Provide a means of accessing the OnCE module controller and circuits to control a target
system
•
Query identification information, manufacturer, pat number, and version from a DSP chip
•
Force test data onto the outputs of a DSP IC while replacing its BSR in the serial data path
with a single bit register
•
Enable a weak pull-up current device on all input signals of a DSP IC, helping to assure
deterministic test results in the presence of continuity fault during interconnect testing
DSP56800 Hardware Interface Techniques
For More Information On This Product,
Go to: www.freescale.com
Freescale Semiconductor, Inc.
Memory Interfaces
This section includes aspects of the JTAG implementation specific to the DSP56F801 through 807.
This data is intended to be utilized with IEEE 1149.1a. The discussion includes those items required
by the standard to be defined and, in certain cases, provides additional information specific to the
DSP56F801/803/805/807. For internal details and applications of the standard, refer to IEEE 1149.1a.
3.
Memory Interfaces
Freescale Semiconductor, Inc...
Memory configuration is controlled slightly differently for the DSP56800 and DSP5682x devices as
described below. From a hardware perspective, the DSP56800 device memory map is controlled by a
single pin (EXTBOOT), while for DSP5682x devices, the MODA and MODB pins control the
memory configuration.
3.1 DSP56F800 Memory Configuration
The DSP56800 chips have two valid operating modes determining the memory maps for program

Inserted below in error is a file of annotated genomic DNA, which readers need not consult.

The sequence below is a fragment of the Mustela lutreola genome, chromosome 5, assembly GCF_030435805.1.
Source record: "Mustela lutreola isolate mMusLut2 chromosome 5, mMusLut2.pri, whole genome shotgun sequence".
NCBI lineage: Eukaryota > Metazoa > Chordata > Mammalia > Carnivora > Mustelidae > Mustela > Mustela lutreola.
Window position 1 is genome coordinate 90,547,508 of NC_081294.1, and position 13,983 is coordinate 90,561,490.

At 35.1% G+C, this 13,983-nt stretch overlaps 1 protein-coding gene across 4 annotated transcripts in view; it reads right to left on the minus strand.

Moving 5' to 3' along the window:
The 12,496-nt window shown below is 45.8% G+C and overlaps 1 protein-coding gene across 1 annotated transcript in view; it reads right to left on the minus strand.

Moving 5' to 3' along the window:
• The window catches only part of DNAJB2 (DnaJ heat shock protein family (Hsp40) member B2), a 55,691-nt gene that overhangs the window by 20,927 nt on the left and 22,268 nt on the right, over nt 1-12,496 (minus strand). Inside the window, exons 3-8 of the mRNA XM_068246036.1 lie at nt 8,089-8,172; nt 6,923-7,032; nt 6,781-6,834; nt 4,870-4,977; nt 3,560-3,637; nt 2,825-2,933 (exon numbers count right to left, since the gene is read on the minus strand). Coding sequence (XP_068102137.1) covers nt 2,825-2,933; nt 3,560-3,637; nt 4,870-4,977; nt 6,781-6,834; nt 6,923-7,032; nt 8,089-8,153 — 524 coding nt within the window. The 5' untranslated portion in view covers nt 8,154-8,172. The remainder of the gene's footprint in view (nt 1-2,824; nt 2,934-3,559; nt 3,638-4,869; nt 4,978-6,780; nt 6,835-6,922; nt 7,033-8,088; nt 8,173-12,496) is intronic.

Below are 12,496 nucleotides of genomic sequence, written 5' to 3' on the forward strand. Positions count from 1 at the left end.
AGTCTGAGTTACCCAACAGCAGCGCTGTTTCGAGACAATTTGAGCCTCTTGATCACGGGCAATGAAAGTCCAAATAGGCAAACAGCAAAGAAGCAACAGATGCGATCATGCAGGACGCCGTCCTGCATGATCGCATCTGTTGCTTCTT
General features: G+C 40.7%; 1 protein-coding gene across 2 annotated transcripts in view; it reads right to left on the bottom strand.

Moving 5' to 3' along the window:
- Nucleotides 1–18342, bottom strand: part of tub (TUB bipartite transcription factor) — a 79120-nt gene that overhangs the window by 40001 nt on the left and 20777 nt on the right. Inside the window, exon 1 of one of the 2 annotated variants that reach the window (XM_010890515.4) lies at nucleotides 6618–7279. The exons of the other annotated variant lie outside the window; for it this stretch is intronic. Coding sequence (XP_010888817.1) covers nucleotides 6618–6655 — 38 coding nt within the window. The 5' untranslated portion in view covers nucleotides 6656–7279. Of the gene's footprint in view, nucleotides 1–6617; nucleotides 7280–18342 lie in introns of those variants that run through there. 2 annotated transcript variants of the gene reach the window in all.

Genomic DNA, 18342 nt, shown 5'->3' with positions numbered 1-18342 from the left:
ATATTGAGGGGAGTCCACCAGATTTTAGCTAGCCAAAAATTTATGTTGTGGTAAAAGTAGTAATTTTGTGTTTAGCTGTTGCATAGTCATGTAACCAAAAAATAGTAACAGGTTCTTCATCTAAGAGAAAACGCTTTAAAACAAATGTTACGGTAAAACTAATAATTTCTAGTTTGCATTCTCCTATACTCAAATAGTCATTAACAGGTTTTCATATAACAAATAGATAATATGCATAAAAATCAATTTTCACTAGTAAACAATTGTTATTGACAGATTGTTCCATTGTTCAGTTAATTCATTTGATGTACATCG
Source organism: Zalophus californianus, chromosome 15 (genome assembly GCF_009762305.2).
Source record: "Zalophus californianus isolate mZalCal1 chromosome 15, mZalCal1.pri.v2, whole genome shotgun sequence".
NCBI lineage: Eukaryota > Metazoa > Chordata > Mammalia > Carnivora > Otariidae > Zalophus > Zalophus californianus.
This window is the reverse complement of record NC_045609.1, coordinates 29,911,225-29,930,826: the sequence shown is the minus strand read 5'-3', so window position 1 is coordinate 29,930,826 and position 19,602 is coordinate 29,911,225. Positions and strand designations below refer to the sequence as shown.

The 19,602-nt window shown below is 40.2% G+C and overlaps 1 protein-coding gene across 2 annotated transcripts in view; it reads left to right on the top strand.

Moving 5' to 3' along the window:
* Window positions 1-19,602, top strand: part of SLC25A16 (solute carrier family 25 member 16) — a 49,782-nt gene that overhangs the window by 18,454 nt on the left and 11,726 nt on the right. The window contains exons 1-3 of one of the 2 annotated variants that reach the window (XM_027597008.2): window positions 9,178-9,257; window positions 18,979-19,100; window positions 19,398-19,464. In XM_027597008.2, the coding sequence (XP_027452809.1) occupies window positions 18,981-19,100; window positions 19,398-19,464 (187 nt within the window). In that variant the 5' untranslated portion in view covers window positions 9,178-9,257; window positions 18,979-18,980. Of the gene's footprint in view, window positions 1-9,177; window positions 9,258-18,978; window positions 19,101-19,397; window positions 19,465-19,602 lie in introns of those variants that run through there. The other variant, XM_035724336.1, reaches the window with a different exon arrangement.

memory. Operating modes can be selected either by applying the appropriate signal to the EXTBOOT
pin during reset, or by writing to the Operating Mode Register (OMR) and changing the MA and MB
bits.
Table 2: DSP56800 Program Memory Chip Operating Modes
State of EXTBOOT upon reset
MB
MA
Chip operating mode
0
0
0
Mode 0
NORMAL Operation
N/A
0
1
NOT SUPPORTED
N/A
1
0
1
1
1
Mode 3
EXTERNAL ROM
The EXTBOOT pin is sampled as the chip leaves the reset state, and the initial operating mode of the
chip is set accordingly.
Chip operating modes can also be changed by writing to the operating mode bits MB and MA in the
OMR. Changing operating modes does not reset the chip. Interrupts should be disabled immediately
before changing the OMR. This will prevent an interrupt from going to the wrong memory location.
Also, one No-Operation (NOP) instruction should be included after changing the OMR to allow for
re-mapping to occur.
Note:
Upon Computer Operating Properly (COP) reset, the MA and MB bits will revert to the values
originally latched from the EXTBOOT pin in contradiction of RESET, hardware reset. These
original mode values determine the COP reset vector.
3.1.1 Single Chip Mode: Start-up (Mode 0)
Mode zero is the single-chip mode. Internal Program RAM (PRAM) and PFLASH are enabled for
reads and fetches. The DSP56xxx have two sub-modes for:
1. Mode 0A, boot mode, where all memory is internal
2. Mode 0B, non-boot mode, where the first 32K of memory is internal and the second 32K is
external
DSP56800 Hardware Interface Techniques
For More Information On This Product,
Go to: www.freescale.com
11
Freescale Semiconductor, Inc.
Memory Interfaces
If EXTBOOT is asserted low during reset, then Mode 0A: boot is automatically entered when exiting
Reset mode.
For DSP56F801, Mode0B is not supported because there is no external memory interface.
Note:
Locations zero through three in the program memory space are actually mapped to the first
four locations in the Boot Flash.
Mode zero is useful to enter when coming out of reset for applications while executing primarily from
internal program memory. The reset vector location in Modes zero and three is located in the program
memory space at location P:$0000, P:$0002 for COP timer reset. For Mode zero, this is in internal
program memory. In Mode three, it is in off-chip program memory.
Freescale Semiconductor, Inc...